Goop held its first wellness summit in June 2017. The event had over 600 attendees.[5] The company's second In goop Health summit was held in New York City in January 2018.[81][82] Celebrity guests and speakers included Drew Barrymore, Chelsea Handler and Laura Linney.[83] Panelists included Kelly Brogan, a "holistic health psychiatrist",[83] who has disputed the effectiveness of both vaccinations and HIV medications. The invitation of Brogan has been criticized by Page Six[83] and Jezebel.[84] The third summit was held in Culver City, California in June 2018. Guests included Meg Ryan and Janet Mock.[85] Paltrow is considering ways to take the wellness summit "on the road", so that it can access a wider audience.[13] In October 2018, Goop held its fourth summit at the Stanley Park pavilion in Vancouver.[86][87] In March 2019, Goop held its fifth summit at Pier 17 in New York City.[88] In May 2019, Goop held an In goop Health summit at the Rolling Greens Nursery in Los Angeles.[89] Democratic presidential candidate Marianne Willamson attended Goop's eighth wellness summit in Richmond, California.[90]

Parodies[edit]

In December 2016 a book parodying Goop called Glop: Nontoxic Ideas That Will Make You Look Ridiculous and Feel Pretentious was published and included advice like, "Our modern lifestyles are absolutely full of toxins—nearly everything we come into daily contact with, from Egyptian cotton sheets to 8-carat diamonds to yacht paint, is dangerously noxious."[91][92]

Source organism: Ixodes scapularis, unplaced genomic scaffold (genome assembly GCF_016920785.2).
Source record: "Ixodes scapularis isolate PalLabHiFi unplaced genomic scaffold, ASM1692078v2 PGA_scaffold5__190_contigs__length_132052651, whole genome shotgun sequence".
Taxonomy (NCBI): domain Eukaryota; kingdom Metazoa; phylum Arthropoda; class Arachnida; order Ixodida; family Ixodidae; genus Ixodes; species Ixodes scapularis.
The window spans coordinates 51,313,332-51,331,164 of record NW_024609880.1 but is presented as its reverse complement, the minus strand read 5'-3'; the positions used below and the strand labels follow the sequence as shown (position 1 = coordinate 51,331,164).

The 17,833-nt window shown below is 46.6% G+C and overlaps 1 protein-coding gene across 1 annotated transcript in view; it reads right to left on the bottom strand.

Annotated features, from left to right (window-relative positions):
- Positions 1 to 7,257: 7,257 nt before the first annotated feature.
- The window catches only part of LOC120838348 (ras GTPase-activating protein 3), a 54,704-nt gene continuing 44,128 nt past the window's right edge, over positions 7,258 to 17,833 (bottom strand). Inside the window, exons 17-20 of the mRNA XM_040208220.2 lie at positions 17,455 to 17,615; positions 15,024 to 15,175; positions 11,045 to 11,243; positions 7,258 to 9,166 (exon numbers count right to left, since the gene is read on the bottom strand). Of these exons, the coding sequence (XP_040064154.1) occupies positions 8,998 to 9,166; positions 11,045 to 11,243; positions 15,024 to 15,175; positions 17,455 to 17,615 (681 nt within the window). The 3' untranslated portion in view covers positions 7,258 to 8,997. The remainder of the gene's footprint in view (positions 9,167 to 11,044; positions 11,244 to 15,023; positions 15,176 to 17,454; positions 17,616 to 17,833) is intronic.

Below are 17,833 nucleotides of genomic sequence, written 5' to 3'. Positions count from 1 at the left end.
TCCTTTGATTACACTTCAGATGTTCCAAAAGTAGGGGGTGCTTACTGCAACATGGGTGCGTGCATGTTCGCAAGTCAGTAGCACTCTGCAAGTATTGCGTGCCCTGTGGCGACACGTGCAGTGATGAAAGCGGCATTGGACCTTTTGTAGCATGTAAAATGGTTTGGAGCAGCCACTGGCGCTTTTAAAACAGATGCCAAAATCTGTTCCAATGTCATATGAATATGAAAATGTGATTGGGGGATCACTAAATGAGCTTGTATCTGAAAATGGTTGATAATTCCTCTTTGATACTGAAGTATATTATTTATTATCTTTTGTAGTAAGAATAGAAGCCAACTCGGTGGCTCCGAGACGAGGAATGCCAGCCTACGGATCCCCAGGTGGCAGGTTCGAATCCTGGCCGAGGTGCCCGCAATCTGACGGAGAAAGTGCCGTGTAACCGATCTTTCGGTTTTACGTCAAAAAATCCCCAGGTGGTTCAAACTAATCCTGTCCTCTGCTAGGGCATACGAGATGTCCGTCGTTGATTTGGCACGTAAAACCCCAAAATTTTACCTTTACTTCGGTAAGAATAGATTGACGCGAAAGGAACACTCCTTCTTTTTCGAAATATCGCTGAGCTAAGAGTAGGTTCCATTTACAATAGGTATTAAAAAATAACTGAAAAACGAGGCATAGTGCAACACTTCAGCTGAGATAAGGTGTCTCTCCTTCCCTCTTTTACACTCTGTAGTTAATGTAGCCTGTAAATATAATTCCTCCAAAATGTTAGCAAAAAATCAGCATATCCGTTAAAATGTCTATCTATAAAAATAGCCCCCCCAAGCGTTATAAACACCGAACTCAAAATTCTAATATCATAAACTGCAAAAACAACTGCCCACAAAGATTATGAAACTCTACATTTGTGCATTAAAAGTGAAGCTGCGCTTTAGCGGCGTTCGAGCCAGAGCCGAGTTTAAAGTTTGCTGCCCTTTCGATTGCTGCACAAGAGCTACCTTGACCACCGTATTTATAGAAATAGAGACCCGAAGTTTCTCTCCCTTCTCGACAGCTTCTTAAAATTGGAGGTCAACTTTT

By June 2017 the New York Times reported that parodying Goop had "become a national pastime".[93]

Paltrow appeared on The Late Show in 2018 in a spoof segment announcing a collaboration between Goop and Stephen Colbert's lifestyle brand, Covetton House, featuring a sponge which cost $900. Later that year, Colbert and Paltrow collaborated on a line of goods to raise money for education in the United States.[94]

In March 2018 Botnik Studios created a newsletter called "goob" parodying Goop, which generated text using predictive text; headlines included "Listen to Your Body: Your Migraines are Podcasts Trying to be Produced".[95]

A performance artist sold "Hot Dog Water" outside the fourth In Goop Health summit, a bottle of water with a hotdog inside, which parodied a product sold on Goop with a crystal inside a bottle of water.[87]

Toni Collette’s character "Joni" in Knives Out (2019) runs an oddly similar wellness "lifestyle brand" company called "Flam".[96]

Criticism[edit]

Goop has been criticized for showcasing expensive products and making "out of touch" recommendations that many readers cannot afford,[97] which Paltrow has responded to by stating that such products and recommendations are "aspirational",[98] furthermore arguing that the items available cannot be made for a lower price point, and that the content of Goop is free.[13] Dana Logan argues that Goop is an example of asceticism as part of consumer culture.[11] Goop has also drawn criticism for selling cosmetics containing the same ostensibly harmful chemicals which the site tells people to avoid.[99] In April 2015, Paltrow and the Goop staff participated in a food stamp challenge in an attempt to demonstrate that her readers could abide by her dietary recommendations despite living on food stamps.[100] Critics suggested that people on food stamps could not afford Paltrow's recommendations,[101] and Paltrow gave up on the challenge after four days.[102] Jon Wardle, Associate Professor of Public Health at the University of Technology Sydney expressed concern that the editorial team of Goop would interleaf good advice from experts with opinions to ultimately market an overpriced product.[103]

A number of products sold by Goop, as well as ideas promoted in its blog posts, have been criticized for having no scientific basis, not producing the desired results, having no medical benefit, or potentially even being harmful: